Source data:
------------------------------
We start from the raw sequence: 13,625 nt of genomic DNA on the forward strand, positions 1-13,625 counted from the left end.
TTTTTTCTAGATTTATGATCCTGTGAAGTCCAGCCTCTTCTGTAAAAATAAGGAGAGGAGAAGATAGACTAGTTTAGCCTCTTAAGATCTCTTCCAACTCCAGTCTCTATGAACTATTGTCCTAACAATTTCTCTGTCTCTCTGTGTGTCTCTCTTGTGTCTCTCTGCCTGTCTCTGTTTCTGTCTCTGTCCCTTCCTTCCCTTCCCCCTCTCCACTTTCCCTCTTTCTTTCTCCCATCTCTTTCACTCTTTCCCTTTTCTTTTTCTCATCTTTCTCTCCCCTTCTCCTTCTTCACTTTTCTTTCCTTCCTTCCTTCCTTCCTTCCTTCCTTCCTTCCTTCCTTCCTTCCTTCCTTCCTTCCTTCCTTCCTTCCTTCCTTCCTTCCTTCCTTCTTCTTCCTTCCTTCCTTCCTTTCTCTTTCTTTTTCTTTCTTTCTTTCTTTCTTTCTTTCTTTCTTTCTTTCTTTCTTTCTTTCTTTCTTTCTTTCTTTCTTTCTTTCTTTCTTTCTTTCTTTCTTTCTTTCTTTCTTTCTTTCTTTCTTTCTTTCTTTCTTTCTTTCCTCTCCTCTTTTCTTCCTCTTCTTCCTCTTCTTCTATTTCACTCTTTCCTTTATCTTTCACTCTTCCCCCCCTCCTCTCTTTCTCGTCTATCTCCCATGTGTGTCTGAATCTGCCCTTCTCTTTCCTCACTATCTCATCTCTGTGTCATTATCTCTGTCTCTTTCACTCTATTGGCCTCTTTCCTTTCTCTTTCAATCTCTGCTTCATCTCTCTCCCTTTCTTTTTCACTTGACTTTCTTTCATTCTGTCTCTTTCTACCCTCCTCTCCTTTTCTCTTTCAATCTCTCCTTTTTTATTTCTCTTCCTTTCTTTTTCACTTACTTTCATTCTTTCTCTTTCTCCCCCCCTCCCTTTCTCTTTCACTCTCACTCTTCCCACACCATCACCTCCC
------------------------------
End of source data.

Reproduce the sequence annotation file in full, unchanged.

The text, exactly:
We start from the raw sequence: 13,625 nt of genomic DNA on the forward strand, positions 1-13,625 counted from the left end.
TTTTTTCTAGATTTATGATCCTGTGAAGTCCAGCCTCTTCTGTAAAAATAAGGAGAGGAGAAGATAGACTAGTTTAGCCTCTTAAGATCTCTTCCAACTCCAGTCTCTATGAACTATTGTCCTAACAATTTCTCTGTCTCTCTGTGTGTCTCTCTTGTGTCTCTCTGCCTGTCTCTGTTTCTGTCTCTGTCCCTTCCTTCCCTTCCCCCTCTCCACTTTCCCTCTTTCTTTCTCCCATCTCTTTCACTCTTTCCCTTTTCTTTTTCTCATCTTTCTCTCCCCTTCTCCTTCTTCACTTTTCTTTCCTTCCTTCCTTCCTTCCTTCCTTCCTTCCTTCCTTCCTTCCTTCCTTCCTTCCTTCCTTCCTTCCTTCCTTCCTTCCTTCCTTCCTTCTTCTTCCTTCCTTCCTTCCTTTCTCTTTCTTTTTCTTTCTTTCTTTCTTTCTTTCTTTCTTTCTTTCTTTCTTTCTTTCTTTCTTTCTTTCTTTCTTTCTTTCTTTCTTTCTTTCTTTCTTTCTTTCTTTCTTTCTTTCTTTCTTTCTTTCTTTCTTTCTTTCTTTCCTCTCCTCTTTTCTTCCTCTTCTTCCTCTTCTTCTATTTCACTCTTTCCTTTATCTTTCACTCTTCCCCCCCTCCTCTCTTTCTCGTCTATCTCCCATGTGTGTCTGAATCTGCCCTTCTCTTTCCTCACTATCTCATCTCTGTGTCATTATCTCTGTCTCTTTCACTCTATTGGCCTCTTTCCTTTCTCTTTCAATCTCTGCTTCATCTCTCTCCCTTTCTTTTTCACTTGACTTTCTTTCATTCTGTCTCTTTCTACCCTCCTCTCCTTTTCTCTTTCAATCTCTCCTTTTTTATTTCTCTTCCTTTCTTTTTCACTTACTTTCATTCTTTCTCTTTCTCCCCCCCTCCCTTTCTCTTTCACTCTCACTCTTCCCACACCATCACCTCCC